ADVERTISEMENT
The interviews are part of a larger collection of members of both the Irish Republican Army and the British Ulster Volunteer Force, the Catholic and Protestant groups which clashed in the second half of the Twentieth Century.

The tapes were meant to be made public after the person being interviewed had died, but the interviews under subpoena are with some people who are still alive.

The IAUC, along with Boston College, is resisting the subpoena, arguing that releasing the information would harm the national security of the U.S. by "undermining the peace process which has been an important foreign policy objective of the United States for the past fifteen years."

"While the contents of the subpoenaed materials are unknown to the public, it is likely that they contain material that will result in recriminations and undermine trust among various parties, and could lead to a new round of violence in Northern Ireland," the letter states.

The U.S. attorney's office argues that the library "made promises they could not keep -- that they would conceal evidence of murder and other crimes until the the perpetrators were in their graves."

According to Ned McGinley, a former national president of the Ancient Order of Hibernians, another group contesting the subpoena, releasing the documents could endanger the people interviewed. 

"Those interviews are not evidence. They were not taken under oath," McGinley said in a phone interview. The subpoenas are "really objectionable for three reasons. The principle reason being of course the subpoenas have nothing to do with foreign policy and national security of the United States. The release of those oral histories could endanger the lives of those who provided them. All of these people were combatants."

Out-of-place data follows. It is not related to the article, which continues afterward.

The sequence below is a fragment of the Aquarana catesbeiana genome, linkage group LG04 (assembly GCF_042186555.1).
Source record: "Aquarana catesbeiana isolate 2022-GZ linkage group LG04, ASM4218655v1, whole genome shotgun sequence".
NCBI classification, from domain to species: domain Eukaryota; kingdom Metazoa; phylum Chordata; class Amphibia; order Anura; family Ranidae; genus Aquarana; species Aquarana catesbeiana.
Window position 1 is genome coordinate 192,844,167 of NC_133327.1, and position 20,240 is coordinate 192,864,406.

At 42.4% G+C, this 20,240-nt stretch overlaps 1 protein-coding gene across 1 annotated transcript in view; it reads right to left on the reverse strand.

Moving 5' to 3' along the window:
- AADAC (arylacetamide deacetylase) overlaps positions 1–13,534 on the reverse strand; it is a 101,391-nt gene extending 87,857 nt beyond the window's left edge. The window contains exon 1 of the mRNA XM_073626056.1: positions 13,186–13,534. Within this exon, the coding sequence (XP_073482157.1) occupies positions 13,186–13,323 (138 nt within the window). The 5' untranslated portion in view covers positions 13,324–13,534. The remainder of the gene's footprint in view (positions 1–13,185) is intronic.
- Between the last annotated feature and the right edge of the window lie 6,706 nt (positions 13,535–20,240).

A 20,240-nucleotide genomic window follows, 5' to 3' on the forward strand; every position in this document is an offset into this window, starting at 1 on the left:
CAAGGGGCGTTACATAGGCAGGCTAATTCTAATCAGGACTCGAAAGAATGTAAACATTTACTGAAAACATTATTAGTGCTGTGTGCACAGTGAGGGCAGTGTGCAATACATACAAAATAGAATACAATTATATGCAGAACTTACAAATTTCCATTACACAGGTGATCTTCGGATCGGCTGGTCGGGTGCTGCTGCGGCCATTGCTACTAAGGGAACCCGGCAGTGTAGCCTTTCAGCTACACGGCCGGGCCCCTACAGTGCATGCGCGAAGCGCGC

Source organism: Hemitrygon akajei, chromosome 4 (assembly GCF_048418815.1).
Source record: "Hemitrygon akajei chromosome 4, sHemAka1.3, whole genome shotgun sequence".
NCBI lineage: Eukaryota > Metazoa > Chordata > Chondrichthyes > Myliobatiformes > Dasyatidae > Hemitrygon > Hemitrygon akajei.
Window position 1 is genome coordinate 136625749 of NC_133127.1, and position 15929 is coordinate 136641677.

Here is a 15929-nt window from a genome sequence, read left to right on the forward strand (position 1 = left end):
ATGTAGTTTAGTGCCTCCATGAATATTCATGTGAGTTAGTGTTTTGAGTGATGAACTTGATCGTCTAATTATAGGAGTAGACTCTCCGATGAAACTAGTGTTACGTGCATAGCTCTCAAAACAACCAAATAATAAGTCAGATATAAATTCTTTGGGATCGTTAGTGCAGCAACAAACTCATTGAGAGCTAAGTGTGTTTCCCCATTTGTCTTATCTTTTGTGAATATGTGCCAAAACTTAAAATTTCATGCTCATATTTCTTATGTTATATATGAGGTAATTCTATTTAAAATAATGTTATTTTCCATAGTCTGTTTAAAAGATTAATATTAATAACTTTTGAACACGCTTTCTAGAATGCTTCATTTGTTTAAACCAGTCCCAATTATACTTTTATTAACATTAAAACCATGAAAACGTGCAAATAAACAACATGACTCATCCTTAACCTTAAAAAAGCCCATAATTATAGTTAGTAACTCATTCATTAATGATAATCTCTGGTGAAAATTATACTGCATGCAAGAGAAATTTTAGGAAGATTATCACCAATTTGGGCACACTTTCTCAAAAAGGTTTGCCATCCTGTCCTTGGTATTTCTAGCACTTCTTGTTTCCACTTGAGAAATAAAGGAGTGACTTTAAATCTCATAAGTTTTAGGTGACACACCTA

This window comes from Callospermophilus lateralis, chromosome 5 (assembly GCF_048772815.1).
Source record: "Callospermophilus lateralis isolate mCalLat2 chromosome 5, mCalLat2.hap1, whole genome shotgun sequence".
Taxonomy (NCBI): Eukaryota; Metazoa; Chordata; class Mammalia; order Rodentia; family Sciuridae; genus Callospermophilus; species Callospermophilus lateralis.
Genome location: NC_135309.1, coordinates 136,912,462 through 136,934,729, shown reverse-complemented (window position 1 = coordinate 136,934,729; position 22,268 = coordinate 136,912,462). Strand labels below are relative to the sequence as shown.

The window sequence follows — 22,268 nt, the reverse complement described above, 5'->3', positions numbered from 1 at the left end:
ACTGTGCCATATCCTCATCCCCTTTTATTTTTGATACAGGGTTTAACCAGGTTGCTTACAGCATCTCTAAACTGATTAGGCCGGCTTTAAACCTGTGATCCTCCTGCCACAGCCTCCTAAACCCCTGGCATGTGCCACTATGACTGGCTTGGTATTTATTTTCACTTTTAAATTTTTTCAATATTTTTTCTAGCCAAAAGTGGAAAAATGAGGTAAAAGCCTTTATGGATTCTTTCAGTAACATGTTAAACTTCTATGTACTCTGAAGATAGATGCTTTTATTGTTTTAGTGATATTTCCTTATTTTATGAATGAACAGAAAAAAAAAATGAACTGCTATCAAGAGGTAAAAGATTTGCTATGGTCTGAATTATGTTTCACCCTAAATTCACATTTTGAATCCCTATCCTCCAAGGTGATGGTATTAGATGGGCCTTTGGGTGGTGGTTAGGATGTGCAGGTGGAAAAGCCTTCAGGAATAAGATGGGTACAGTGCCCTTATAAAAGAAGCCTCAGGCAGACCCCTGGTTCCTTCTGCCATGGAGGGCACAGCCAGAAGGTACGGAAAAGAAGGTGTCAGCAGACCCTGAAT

McGinley stressed that the lives of the people on the tapes would be in danger if the tapes were made public. He said that the effort to release the documents was to politically discredit a politician in Ireland.

"We just don't think they should go on a fishing expedition here," McGinley said. "We just think it's politically wrong."

He said that it would be appropriate if there was a factual or national security basis for releasing the tapes but, in this case, there is not.

"The IAUC therefore urgently requests that you communicate with Attorney General Eric HolderEric Himpton HolderTrump, Obamas and Clintons among leaders mourning Aretha Franklin With bash-Trump day, press acts like opposition party Sanders to appear next week on Colbert's 'Late Show' MORE, regarding the serious national security implications raised by the subject subpoenas, and for that reason request that the subpoenas be withdrawn," Burke concludes in the letter.